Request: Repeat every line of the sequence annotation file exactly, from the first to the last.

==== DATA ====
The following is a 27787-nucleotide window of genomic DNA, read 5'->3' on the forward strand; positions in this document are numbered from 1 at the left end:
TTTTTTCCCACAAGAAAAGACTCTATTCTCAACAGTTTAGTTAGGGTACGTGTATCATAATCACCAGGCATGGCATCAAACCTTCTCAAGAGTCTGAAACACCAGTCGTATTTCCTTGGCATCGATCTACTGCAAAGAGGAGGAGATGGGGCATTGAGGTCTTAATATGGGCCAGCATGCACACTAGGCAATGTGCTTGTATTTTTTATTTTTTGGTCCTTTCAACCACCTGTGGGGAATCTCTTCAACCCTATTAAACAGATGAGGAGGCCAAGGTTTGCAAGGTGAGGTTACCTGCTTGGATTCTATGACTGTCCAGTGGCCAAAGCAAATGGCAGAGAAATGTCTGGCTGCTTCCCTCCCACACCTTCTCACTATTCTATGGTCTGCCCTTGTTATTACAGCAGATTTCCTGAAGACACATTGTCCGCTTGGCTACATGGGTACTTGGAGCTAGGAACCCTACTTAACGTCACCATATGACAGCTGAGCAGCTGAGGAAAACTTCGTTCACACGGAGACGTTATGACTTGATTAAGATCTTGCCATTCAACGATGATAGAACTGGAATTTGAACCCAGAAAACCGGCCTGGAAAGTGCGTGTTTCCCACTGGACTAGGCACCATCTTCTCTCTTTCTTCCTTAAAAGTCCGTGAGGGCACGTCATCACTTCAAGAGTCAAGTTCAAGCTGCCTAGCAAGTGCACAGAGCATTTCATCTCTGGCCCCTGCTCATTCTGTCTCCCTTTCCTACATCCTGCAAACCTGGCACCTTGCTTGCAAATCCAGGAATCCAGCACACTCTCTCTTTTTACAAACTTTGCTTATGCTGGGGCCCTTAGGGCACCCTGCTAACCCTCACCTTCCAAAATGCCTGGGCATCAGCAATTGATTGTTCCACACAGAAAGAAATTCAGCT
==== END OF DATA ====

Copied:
The following is a 27787-nucleotide window of genomic DNA, read 5'->3' on the forward strand; positions in this document are numbered from 1 at the left end:
TTTTTTCCCACAAGAAAAGACTCTATTCTCAACAGTTTAGTTAGGGTACGTGTATCATAATCACCAGGCATGGCATCAAACCTTCTCAAGAGTCTGAAACACCAGTCGTATTTCCTTGGCATCGATCTACTGCAAAGAGGAGGAGATGGGGCATTGAGGTCTTAATATGGGCCAGCATGCACACTAGGCAATGTGCTTGTATTTTTTATTTTTTGGTCCTTTCAACCACCTGTGGGGAATCTCTTCAACCCTATTAAACAGATGAGGAGGCCAAGGTTTGCAAGGTGAGGTTACCTGCTTGGATTCTATGACTGTCCAGTGGCCAAAGCAAATGGCAGAGAAATGTCTGGCTGCTTCCCTCCCACACCTTCTCACTATTCTATGGTCTGCCCTTGTTATTACAGCAGATTTCCTGAAGACACATTGTCCGCTTGGCTACATGGGTACTTGGAGCTAGGAACCCTACTTAACGTCACCATATGACAGCTGAGCAGCTGAGGAAAACTTCGTTCACACGGAGACGTTATGACTTGATTAAGATCTTGCCATTCAACGATGATAGAACTGGAATTTGAACCCAGAAAACCGGCCTGGAAAGTGCGTGTTTCCCACTGGACTAGGCACCATCTTCTCTCTTTCTTCCTTAAAAGTCCGTGAGGGCACGTCATCACTTCAAGAGTCAAGTTCAAGCTGCCTAGCAAGTGCACAGAGCATTTCATCTCTGGCCCCTGCTCATTCTGTCTCCCTTTCCTACATCCTGCAAACCTGGCACCTTGCTTGCAAATCCAGGAATCCAGCACACTCTCTCTTTTTACAAACTTTGCTTATGCTGGGGCCCTTAGGGCACCCTGCTAACCCTCACCTTCCAAAATGCCTGGGCATCAGCAATTGATTGTTCCACACAGAAAGAAATTCAGCT